Born and raised in Los Angeles, Channing Hansen was educated at San Francisco Art Institute, where he participated in the New Genres program. Channing’s current work incorporates his interest in the history of science and technology into his fibre-based art practice. His work was most recently featured in Made in LA 2014 at the Hammer Museum and at the LA Contemporary Art Show at the Barker Hanger where Channing had a sold-out show as represented by Marc Selwyn Fine Art. Channing is also active as an educator through the Mountain School of Art.
I love the thought of Yarn’s capacity to denote volume, plane, special lines – tell us more about your use your use of knitting to articulate three dimensional spaces.
In my knitted works, I leave the frame at least partly visible through the knits, suggesting a physical continuum in which a painting exists in two, three, and even four dimensions: painting as portal. Flexible, functional, provisional. The frame becomes a question, a field of inquiry.
Describe a bit about your vision of the relationship of science/technology to your art –both it’s medium and its message
To understand the issue of dimensionality, one can look to mathematics or to physics, as well as to art: In physics, time is often referred to as the “fourth dimension” but that does not mean it is a spatial dimension. A temporal dimension is one way to measure physical change. It is singular; there is only one of it. In math it’s a different story. To explain a three-dimensional object to a two-dimensional entity, one could either show it as the shadow projected into its two-dimensional world—e.g., the shadow of a cube appears like a square. Or one could move the three-dimensional object through the two-dimensional world as if moving a ball through a sheet of paper. The object would appear first as a small circle that gradually gets bigger, then smaller again, until it disappears. Similarly, the shadow of a four-dimensional cube, or “Hypercube,” would look to us like a three-dimensional cube. Our three-dimensionally conditioned minds can comprehend higher spatial concepts using these types of dimensional analogies.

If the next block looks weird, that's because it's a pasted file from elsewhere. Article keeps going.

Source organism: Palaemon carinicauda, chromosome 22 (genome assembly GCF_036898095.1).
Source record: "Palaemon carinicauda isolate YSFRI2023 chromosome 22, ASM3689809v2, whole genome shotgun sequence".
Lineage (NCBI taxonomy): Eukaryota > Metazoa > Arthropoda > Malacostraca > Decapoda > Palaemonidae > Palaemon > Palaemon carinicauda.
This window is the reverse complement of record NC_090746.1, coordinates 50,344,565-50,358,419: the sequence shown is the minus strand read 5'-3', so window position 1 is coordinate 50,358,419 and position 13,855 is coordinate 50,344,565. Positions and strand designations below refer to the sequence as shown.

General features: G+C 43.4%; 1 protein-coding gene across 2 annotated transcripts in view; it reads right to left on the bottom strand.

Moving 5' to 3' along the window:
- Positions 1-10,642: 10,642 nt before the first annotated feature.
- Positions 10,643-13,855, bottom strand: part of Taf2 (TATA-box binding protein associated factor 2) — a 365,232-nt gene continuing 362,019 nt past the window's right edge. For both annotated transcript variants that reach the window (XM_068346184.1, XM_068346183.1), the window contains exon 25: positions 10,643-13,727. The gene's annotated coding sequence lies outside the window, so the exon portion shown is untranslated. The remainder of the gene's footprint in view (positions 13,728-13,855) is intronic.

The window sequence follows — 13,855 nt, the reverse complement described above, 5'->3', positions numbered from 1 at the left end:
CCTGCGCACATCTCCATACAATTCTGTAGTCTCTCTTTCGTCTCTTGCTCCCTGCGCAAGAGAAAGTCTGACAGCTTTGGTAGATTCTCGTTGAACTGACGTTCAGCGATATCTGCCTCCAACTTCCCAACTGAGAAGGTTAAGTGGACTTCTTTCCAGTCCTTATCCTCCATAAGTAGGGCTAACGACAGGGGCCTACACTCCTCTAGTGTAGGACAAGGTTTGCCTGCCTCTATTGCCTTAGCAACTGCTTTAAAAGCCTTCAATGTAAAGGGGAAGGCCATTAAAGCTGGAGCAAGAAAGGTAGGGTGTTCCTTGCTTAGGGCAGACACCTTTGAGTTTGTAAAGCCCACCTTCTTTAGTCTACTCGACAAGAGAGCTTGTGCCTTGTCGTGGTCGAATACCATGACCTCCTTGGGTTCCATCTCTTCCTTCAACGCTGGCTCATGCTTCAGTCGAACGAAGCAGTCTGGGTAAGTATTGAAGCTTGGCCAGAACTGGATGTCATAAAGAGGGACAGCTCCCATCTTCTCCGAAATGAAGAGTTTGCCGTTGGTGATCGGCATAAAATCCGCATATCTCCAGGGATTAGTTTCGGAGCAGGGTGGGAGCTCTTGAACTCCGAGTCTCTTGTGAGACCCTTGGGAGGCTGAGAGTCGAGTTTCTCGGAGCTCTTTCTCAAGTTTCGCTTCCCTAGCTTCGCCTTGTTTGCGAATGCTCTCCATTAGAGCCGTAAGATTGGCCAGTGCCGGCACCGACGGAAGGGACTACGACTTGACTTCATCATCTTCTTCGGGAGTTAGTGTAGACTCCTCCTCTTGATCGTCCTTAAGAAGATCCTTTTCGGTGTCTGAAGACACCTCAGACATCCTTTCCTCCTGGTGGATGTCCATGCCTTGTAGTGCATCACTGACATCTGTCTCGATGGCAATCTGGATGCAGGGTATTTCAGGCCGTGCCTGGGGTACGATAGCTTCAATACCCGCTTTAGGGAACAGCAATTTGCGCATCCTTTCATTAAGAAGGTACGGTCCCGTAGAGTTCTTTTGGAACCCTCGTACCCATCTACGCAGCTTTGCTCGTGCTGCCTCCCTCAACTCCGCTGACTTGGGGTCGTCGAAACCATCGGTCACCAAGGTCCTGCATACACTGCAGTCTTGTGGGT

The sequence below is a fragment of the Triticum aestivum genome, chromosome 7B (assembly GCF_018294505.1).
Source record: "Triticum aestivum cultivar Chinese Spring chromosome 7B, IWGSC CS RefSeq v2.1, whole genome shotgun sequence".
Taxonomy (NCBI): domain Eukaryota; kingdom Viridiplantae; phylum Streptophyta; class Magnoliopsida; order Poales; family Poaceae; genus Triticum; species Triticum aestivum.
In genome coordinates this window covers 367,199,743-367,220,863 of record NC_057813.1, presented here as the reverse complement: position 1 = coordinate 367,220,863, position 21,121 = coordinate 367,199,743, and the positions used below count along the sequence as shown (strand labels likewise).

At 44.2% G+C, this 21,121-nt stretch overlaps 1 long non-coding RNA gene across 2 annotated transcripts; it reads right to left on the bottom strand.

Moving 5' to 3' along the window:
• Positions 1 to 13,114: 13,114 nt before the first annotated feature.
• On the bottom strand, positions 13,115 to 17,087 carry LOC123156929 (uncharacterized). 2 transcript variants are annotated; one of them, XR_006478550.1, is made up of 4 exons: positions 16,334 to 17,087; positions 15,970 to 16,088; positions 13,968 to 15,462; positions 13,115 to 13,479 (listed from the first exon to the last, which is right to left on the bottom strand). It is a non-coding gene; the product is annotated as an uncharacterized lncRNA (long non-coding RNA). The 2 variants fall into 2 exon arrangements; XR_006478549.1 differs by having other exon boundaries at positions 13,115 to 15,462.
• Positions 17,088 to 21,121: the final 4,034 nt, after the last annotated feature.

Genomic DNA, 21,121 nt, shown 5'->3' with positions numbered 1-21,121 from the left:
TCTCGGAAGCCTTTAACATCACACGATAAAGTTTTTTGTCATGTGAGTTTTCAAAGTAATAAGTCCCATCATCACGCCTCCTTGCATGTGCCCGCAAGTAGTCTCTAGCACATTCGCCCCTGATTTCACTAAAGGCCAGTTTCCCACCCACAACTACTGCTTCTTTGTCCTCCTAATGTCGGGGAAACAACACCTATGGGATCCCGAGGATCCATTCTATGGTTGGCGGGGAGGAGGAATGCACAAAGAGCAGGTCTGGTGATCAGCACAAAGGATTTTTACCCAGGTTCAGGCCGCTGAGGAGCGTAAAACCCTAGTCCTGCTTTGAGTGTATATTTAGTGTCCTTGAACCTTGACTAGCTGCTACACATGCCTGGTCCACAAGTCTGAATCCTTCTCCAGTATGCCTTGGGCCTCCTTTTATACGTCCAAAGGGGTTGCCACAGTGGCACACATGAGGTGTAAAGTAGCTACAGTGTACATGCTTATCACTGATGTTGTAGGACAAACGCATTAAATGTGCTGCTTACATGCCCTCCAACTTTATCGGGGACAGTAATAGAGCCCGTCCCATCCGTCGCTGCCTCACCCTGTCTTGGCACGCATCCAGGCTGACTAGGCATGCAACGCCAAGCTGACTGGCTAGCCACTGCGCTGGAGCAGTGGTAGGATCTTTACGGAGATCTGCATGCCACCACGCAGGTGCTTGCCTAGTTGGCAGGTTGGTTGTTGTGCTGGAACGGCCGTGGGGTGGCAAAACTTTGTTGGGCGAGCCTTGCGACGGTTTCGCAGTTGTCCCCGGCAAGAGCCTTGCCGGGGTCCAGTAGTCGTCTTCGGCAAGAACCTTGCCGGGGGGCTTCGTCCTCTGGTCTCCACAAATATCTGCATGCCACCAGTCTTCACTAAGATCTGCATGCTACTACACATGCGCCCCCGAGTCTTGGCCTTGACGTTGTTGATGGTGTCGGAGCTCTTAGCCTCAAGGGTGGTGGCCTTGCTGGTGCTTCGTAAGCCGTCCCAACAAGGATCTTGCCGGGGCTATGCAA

What is your take on Los Angeles and its representative of the arts in general and specifically visual performance art work?
Not much to say other than it’s a tremendously exciting and inspiring place to be an artist.
Do you see the community of artists in Los Angeles now as more vibrant then ever before or do you see it differently?
Not sure I’m qualified to make that comparison. Let’s just say it’s a great place for free thinkers.
How has the artisitic community as a whole changed in LA in the last years?
More artists. More attention.
What are your thoughts about museum versus public space, corporate versus private art spaces?
I think of these issues in terms of the art world being an ecosystem that works best when everything is in balance.
Tell us about your relationship to the Mountain School of Art.
I attended the program very early on and have been teaching the science class every year since. I have no formal education in science and my knowledge is limited to specific areas but I approach it like an artist and talk about things that I feel passionately about: science history, quantum theory, and higher dimensional geometries. I hope my passion for these things comes across and gets other artists excited. I’m also a major advocate for learning about the contributions of female scientists, who are often written out of history.